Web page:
- freckles

we can prove that by induction
there is also one other way and that is to actually derive that equality
sometimes I forget how to do that
let me see I can derive it...
*freckle's processor processing*

- freckles

\[S(n)=\sum_{i=1}^{n}i \\ S(n+1)=\sum_{i=1}^{n+1}i \\ S(n+1)-S(n)=(n+1)\]
I think it starts something like this

- freckles

hmmm...

- freckles

could look it up but don't want to cheat yet

- xapproachesinfinity

hmm yeah i remember this

- freckles

lol I don't remember

- freckles

http://www.maths.surrey.ac.uk/hosted-sites/R.Knott/runsums/triNbProof.html

- xapproachesinfinity

the algebra proof is the gauss's way :)

- freckles

the proving the equality thing was easy by induction
i just have a hard time remembering how to derive formulas like that

- freckles

it does involve a bag of tricks

- xapproachesinfinity

wow that GRE is not that easy haha

- xapproachesinfinity

has a lot of questions that require some deep thinking lol

- freckles

yep
I don't remember it being that hard

- xapproachesinfinity

you took one before?

- freckles

there are questions on here that I'm not sure I can answer

- freckles

yea about a decade ago

- xapproachesinfinity

i see! I have never taking any standardized test yet

- freckles

wow lucky

- xapproachesinfinity

most of what is in that GRE is hard to me lol

- xapproachesinfinity

what is the duration for such test?
clearly this is not the exam it self?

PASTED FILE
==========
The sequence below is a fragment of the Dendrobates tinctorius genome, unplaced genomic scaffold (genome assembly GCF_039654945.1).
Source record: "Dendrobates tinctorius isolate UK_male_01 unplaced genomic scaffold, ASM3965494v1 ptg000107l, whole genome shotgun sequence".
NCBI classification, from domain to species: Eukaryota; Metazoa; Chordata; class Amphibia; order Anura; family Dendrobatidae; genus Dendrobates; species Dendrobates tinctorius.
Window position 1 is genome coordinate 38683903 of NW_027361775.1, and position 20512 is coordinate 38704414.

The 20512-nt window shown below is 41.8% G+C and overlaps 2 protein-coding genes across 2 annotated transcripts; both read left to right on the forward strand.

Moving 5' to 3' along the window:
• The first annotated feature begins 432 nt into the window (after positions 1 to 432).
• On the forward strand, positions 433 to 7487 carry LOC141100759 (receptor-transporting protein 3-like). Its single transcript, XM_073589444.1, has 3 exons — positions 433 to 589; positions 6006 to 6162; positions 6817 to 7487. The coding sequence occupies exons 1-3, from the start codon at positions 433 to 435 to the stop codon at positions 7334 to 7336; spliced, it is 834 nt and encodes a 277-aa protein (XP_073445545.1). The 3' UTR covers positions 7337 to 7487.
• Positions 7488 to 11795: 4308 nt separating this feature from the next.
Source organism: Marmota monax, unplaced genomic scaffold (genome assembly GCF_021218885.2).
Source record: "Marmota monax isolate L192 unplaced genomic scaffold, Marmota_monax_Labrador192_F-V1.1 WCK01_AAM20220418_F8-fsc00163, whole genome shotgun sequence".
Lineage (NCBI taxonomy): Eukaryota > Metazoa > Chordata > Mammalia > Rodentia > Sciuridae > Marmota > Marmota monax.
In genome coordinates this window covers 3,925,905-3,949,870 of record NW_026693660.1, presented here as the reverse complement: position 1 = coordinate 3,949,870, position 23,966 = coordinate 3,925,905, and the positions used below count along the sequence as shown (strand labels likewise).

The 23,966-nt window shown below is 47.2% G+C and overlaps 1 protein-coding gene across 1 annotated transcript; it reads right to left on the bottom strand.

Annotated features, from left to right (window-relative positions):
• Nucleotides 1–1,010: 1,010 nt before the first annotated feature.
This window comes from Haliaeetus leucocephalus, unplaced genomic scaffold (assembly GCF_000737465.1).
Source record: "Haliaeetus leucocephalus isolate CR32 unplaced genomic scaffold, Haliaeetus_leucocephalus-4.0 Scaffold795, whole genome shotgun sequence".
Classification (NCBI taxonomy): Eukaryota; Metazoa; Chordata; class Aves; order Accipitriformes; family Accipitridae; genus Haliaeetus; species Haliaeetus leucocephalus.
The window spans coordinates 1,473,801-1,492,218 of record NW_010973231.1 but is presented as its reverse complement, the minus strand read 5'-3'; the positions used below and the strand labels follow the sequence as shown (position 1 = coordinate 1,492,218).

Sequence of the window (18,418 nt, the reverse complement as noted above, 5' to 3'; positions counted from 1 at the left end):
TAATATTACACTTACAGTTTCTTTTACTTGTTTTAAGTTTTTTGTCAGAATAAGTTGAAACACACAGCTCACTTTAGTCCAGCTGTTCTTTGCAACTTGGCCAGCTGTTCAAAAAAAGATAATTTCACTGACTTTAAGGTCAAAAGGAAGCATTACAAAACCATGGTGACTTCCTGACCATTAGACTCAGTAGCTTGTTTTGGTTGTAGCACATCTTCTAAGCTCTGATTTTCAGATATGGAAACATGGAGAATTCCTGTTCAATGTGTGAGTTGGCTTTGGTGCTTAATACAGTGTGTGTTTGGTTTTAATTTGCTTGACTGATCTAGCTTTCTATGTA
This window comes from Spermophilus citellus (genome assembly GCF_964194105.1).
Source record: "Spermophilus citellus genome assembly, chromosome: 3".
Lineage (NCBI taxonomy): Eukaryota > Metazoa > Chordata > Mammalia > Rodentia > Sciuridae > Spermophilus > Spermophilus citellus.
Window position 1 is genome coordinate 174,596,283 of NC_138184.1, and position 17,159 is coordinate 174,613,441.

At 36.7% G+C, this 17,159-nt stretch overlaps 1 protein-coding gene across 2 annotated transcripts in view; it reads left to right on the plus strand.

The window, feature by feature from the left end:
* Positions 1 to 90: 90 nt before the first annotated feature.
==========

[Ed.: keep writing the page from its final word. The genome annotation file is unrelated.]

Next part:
- xapproachesinfinity

it says 170 mins
nearly 2 hour! for all that! that is a really frustrating hehe

- freckles

Yeah. Very frustrating I bet.

- anonymous

Just offering another approach we can take. First set \(a_n=\dfrac(n+1)!b_n\). Then
\[a_n=(n+1)!b_n~~\implies~~a_{n+1}=(n+2)!\,b_{n+1}\]
So,
\[\begin{align*}
a_{n+1}&=\frac{n+2}{n}a_n\\
(n+2)!\,b_{n+1}&=\frac{(n+2)!}{n}b_n\\
b_{n+1}&=\frac{1}{n}b_n
\end{align*}\]
Next set \(b_n=\dfrac{1}{(n-1)!}c_n\).
\[b_n=\frac{1}{(n-1)!}c_n~~\implies~~b_{n+1}=\frac{1}{n!}c_{n+1}\]
We have
\[\begin{align*}
b_{n+1}&=\frac{1}{n}b_n\\
\frac{1}{n!}c_{n+1}&=\frac{1}{n}\times \frac{1}{(n-1)!}c_n\\
c_{n+1}&=c_n\\
c_{n+1}-c_n&=0
\end{align*}\]
If we were to sum over \(n=1\) to \(n=k-1\), we'd have
\[\sum_{n=1}^{k-1}(c_{n+1}-c_n)=0\]
which is telescoping. The sum reduces to \(c_k-c_1=0\), or \(c_k=c_1\). This will be our closed form.
We have that \(a_n=\dfrac{(n+1)!}{(n-1)!}c_n=n(n+1)c_n\). Given that \(a_1=1\), we find
\[1=\dfrac{2!}{0!}c_1~~\implies~~c_1=\frac{1}{2}\]
which gives the closed form
\[a_n=\frac{n(n+1)}{2}\]

- anonymous

Another approach, just because :)
\[a_{n+1}=\frac{n+2}{n}a_n=a_n+\frac{2}{n}a_n\]
Let \(F(x)=\sum\limits_{n\ge1}\dfrac{a_n}{n}x^n\) denote the generating function for \(\dfrac{1}{n}a_n\). We have
\[F'(x)=\sum_{n\ge1}a_nx^{n-1}~~\implies~~xF'(x)=\sum_{n\ge1}a_nx^n\]
Now,
\[\begin{align*}
a_{n+1}&=a_n+\frac{2}{n}a_n\\\\
\sum_{n\ge1}a_{n+1}x^n&=\sum_{n\ge1}a_nx^n+2\sum_{n\ge1}\frac{a_n}{n}x^n\\\\
\sum_{n\ge1}a_{n+1}x^{n+1}&=x\sum_{n\ge1}a_nx^n+2x\sum_{n\ge1}\frac{a_n}{n}x^n\\\\
a_1x+\sum_{n\ge1}a_{n+1}x^{n+1}&=x\sum_{n\ge1}a_nx^n+2x\sum_{n\ge1}\frac{a_n}{n}x^n+a_1x\\\\
\sum_{n\ge0}a_{n+1}x^{n+1}&=x^2F'(x)+2xF(x)+x\\\\
\sum_{n\ge1}a_nx^n&=x^2F'(x)+2xF(x)+x\\\\
xF'(x)&=x^2F'(x)+2xF(x)+x\\\\
(1-x)F'(x)-2F(x)&=1\\\\
F'(x)-\frac{2}{1-x}F(x)&=\frac{1}{1-x}\end{align*}\]
We have
\[F(x)=\exp\left(-2\int\frac{dx}{1-x}\right)=\exp(2\ln|1-x|)=(1-x)^2\]
\[\begin{align*}
(1-x)^2F'(x)-2(1-x)F(x)&=1-x\\\\
\frac{d}{dx}\left[(1-x)^2F(x)\right]&=1-x\\\\
(1-x)^2F(x)&=x-\frac{1}{2}x^2+C&C=0\text{ since }F(0)=0\\\\
F(x)&=\frac{2x-x^2}{(1-x)^2}\end{align*}\]

- anonymous

Oops, the generating function should be \(F(x)=\dfrac{2x-x^2}{\color{red}2(1-x)^2}\).

- Loser66

Wowwwwwwwwww. I need study harder!!!